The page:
Reviewer: Carolina Herdegen

The Ruinous Sweep by Tim Wynne-Jones - OPTIONAL

The Ruinous Sweep by Tim Wynne-Jones, 385 pages.  Candlewick, 2018.  $19.  

Language: R (20+ swears, 10 ‘f’); Mature Content: R (sex, drugs, death); Violence: R 



Donovan is in the Ruinous Sweep, trapped between life and death, in some nightmare scape. Donovan tries to work out the last night of his life with help from the living and the dead. Once he almost has it solved, he is able to offer clues to his girlfriend via his coma ramblings, to his girlfriend who then takes on the case to solve his father’s murder and his soon to be death in the living world.

Ruinous Sweep is a line from Dante’s Inferno. Wynne-Jones’ writing is very dense and full of ten dollar ACT words, symbolism, and allusions to Dante and other classical works. Although beautiful and well constructed, it is hard to wade through and the average high schooler isn’t going to care enough to make the effort. Perhaps AP students or super fans of Dante or classical literature. Also, the pay off isn’t that great, just like all classic heroes on a journey, they find what they need and the story ends tied up in a happy bow. 

Dina W. - ELA teacher

Monday, March 18, 2019

Chasing King’s Killer by James L. Swanson - OPTIONAL

Chasing King’s Killer by James L. Swanson, 251 pages. NON-FICTION. Scholastic Press (Scholastic Inc), 2018. $19.99

Language: PG (1 swear, 0 “f”); Mature Content: PG; Violence: PG13



Martin Luther King, Jr. may have lived over half a century ago, but his is still a familiar name. His work in the Civil Rights movement continues to impact those today. In this book, Swanson details the events that made Dr. King so well-known, that caused his death, and that occurred as his murderer was found and arrested.

While I have learned many things in school about Dr. Martin Luther King, Jr., I was enlightened by the context and details that Swanson gives his readers. I have been hit with recognition that this is still only recent history. We are still not living Dr. King’s dream—how can we contribute to his work today? As the late President Kennedy said, “Every man can make a difference, and every man should try.”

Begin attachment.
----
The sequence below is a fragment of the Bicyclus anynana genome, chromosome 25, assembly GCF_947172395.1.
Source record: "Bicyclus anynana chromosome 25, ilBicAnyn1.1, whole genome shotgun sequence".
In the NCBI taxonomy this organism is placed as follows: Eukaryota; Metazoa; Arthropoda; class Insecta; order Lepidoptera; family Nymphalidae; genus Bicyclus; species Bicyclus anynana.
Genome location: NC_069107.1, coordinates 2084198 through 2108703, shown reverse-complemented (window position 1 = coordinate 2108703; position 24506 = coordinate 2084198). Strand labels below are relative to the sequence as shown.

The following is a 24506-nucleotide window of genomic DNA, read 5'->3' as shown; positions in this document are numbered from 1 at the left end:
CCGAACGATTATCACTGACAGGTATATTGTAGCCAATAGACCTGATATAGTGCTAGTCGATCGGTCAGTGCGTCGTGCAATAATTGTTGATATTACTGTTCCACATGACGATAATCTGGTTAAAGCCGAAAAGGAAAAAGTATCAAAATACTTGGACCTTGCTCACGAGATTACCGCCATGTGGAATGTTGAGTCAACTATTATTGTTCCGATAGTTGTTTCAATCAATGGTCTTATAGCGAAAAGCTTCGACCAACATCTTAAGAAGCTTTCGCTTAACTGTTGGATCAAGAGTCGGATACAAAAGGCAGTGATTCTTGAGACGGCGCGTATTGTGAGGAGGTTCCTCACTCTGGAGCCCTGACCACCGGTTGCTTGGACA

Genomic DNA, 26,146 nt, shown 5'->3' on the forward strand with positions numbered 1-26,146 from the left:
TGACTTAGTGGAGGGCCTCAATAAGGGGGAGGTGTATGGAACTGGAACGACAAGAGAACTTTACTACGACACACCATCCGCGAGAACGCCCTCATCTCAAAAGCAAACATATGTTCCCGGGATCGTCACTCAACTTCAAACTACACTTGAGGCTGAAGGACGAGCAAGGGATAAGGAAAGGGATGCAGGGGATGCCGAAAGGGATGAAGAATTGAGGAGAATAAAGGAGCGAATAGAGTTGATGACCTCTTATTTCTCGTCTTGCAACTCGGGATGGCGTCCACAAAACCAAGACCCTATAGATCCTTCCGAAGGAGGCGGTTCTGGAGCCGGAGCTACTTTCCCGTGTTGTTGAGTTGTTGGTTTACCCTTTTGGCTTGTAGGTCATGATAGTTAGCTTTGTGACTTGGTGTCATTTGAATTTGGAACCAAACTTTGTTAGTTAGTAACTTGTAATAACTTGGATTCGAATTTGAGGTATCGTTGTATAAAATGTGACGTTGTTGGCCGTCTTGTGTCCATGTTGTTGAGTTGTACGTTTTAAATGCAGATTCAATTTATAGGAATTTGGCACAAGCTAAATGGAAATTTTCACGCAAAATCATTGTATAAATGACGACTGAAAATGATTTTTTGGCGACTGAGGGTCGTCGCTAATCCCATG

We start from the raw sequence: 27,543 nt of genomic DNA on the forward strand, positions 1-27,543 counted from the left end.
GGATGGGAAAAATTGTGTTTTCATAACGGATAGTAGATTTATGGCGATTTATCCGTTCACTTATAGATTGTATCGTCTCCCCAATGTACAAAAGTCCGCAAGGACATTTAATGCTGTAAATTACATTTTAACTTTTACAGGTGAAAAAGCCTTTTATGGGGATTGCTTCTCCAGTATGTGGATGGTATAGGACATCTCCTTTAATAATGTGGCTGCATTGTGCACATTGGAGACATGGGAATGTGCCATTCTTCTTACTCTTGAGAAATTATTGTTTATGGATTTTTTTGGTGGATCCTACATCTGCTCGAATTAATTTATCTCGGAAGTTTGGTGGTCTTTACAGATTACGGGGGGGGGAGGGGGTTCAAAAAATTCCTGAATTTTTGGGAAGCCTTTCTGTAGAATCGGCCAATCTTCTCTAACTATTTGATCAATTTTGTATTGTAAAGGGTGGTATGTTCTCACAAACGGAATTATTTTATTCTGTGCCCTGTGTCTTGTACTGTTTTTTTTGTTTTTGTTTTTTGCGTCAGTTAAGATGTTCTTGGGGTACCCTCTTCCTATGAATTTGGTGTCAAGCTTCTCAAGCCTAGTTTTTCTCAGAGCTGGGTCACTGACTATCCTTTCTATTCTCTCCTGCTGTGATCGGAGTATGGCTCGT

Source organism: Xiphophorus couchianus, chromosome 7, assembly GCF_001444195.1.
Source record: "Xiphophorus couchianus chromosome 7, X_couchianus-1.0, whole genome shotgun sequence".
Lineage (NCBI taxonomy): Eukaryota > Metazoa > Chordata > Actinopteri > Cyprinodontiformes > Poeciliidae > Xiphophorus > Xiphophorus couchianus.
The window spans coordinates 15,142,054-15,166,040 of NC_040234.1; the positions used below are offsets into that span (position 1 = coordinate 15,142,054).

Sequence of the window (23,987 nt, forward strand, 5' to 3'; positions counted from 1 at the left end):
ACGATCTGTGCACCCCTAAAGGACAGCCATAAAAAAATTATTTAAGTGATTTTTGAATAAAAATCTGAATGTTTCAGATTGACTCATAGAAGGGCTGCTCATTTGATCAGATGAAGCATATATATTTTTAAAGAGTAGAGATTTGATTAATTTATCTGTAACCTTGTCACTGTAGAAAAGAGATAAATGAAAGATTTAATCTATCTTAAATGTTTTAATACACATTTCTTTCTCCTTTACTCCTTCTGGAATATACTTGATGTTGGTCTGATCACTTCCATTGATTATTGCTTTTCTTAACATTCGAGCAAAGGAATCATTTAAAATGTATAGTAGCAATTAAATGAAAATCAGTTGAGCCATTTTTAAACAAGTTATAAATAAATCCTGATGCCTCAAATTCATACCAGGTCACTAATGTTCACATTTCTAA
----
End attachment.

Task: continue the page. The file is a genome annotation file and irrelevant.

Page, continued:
Reviewer: Carolina Herdegen

Deogratias: A Tale of Rwanda by J.P. Stassen - OPTIONAL

Deogratias: A Tale of Rwanda by J.P. Stassen. GRAPHIC NOVEL. First Second (Macmillan), 2018. $22

Language: R (8 swears, 6 “f”); Mature Content: R; Violence: R.



Frames in this graphic novel switch between events leading up to the Rwandan Genocide and the after-effects on one individual, Deogratias, who participated in the brutality. The story rotates around two girls and their mother and the white missionaries they work for. Deogratias is in love with the girls but betrays them in the end. His punishment is to become a dog and beg for mercy from the village.

I have to acknowledge that this book takes on the most difficult and brutal of subjects, so I feel hesitant to say it was too dark, given it is a mirror held up to actual events. But the events were portrayed unflinchingly and comprehensively, taking on foreign hypocrisy, rape, murder, prostitution, alcohol abuse, and of course genocide. The illustrations were not gratuitous, but that does little to soften the difficult subject matter.

Jen Wecker, HS English Teacher